Shazam misses World Cup craze

Shazam and the World Cup? What’s going on? Where are you? You came out at the Super Bowl with your most successful campaign yet with a live performance from Bruno Mars, and you’ve been appearing on US TV screens for almost two years. The world’s biggest sporting event launches and you’re almost invisible?

Shazam enabled marketing or the Shazam integrated experience – whatever you want to call it, the concept takes engagement to a new level. Australian audiences are still uncertain of the viewing disruption but we’re well on the way to creating meaningful and relevant second-screen entertainment experiences.


Regardless, I’ve got to say the World Cup must be the biggest missed marketing opportunity of all. The numbers speak volumes. In 2010, 106 million people watched the Super Bowl in contrast to the 909.6 million TV viewers who watched at least 1 minute of the 2010 World Cup Final. The event is generating about 500,000 mentions daily and is likely to be the largest social sports event ever.

For Shazam, the appointment of Patricia Parra (ex Hulu content marketing executive) to the role of CMO on 12 June may have come 12 months too late, although it does flag an exciting era ahead for the audio identification app brand. The brand headed up in Australia by CEO Andrew Fisher, opened a local office in 2013 and in the 12 months prior had launched campaigns with global brands including Diageo, Proctor & Gamble, PepsiCo, Unilever, HTC, Brown Forman, Blackmores, SC Johnson, Lion and American Express. Maybe these should re-run, timed with our (consumers’) better understanding of second screen engagement as a way to connect with brands. I’m not sure we were clear on the point of it all back then.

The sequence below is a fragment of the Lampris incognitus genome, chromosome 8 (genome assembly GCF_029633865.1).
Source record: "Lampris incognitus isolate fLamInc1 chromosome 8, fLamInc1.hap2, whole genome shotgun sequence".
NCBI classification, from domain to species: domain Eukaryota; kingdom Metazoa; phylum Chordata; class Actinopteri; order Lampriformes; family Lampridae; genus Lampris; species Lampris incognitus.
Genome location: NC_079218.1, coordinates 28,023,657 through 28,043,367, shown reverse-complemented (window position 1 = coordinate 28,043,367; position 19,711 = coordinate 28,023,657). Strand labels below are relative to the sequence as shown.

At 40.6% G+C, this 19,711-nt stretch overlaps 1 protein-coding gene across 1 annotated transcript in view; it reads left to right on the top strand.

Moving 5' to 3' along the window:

Pinterest, on the other hand, was on the case six months ago with the launch of its Place Pins campaign designed to help people find places to watch the World Cup matches. The campaign originated out of the US with partners ESPN, Conde Nast Traveller and Trip Advisor, a strategic and clever move –

…and for the record in just under an hour there have been 2,451 posts on Twitter at #WorldCup2014. Amazing!


The beauty of social



Social and digital are the most critiqued channels in the mix. If we strip them right back, the intent is clear. We simply have a fail-proof conversation starter that also happens to be the most far-reaching regardless of the product or service you offer. Social facilitates integration and provides perspectives you never thought you’d consider; it educates and informs. How you engage is your choice, as an individual – as a consumer. The beauty of social is its unique ability to seemingly tie everything together. Just don’t over-think it. There are many examples. Here is a recent beauty.

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Facebook wants brands to get liked

Facebook’s Like button is a curious brand metric that most of us take as read. But what does it really mean and to whom? A report conducted by social media specialists, Lithium and the Chief Marketing Officer Council, in the US, surveyed 1,300 consumers and 132 senior marketers to find out. The report, posted on – the Unofficial Facebook Resource, makes statistically clear that both marketers and consumers have different understandings of the “Like” function. As an aside it is possible that initially Facebook may have undervalued the strength that the “Likes” function is proving to offer brands, and it is being made increasingly clear by on-line media that marketers will be left behind if they don’t start using this data strategically.